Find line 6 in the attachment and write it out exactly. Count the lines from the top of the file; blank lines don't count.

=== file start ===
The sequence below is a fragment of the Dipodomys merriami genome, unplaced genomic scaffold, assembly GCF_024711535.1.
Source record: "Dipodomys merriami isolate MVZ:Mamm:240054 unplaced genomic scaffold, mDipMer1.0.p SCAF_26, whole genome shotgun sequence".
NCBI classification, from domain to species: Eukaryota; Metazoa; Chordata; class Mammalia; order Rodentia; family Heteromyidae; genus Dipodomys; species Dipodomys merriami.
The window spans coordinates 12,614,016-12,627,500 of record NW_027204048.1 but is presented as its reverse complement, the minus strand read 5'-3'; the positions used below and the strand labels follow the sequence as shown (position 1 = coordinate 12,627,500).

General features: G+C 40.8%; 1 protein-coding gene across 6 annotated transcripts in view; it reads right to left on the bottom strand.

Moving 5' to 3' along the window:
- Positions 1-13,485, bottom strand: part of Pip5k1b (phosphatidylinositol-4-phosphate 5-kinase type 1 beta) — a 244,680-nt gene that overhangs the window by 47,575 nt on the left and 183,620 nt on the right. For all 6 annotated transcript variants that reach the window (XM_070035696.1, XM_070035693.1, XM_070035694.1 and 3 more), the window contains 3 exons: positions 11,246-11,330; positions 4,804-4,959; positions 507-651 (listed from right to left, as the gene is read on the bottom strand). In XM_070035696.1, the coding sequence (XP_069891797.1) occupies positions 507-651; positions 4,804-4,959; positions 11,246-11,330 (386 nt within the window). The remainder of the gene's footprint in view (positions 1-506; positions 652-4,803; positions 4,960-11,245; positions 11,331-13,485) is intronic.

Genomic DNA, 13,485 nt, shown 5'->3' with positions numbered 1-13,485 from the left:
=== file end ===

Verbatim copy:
Moving 5' to 3' along the window: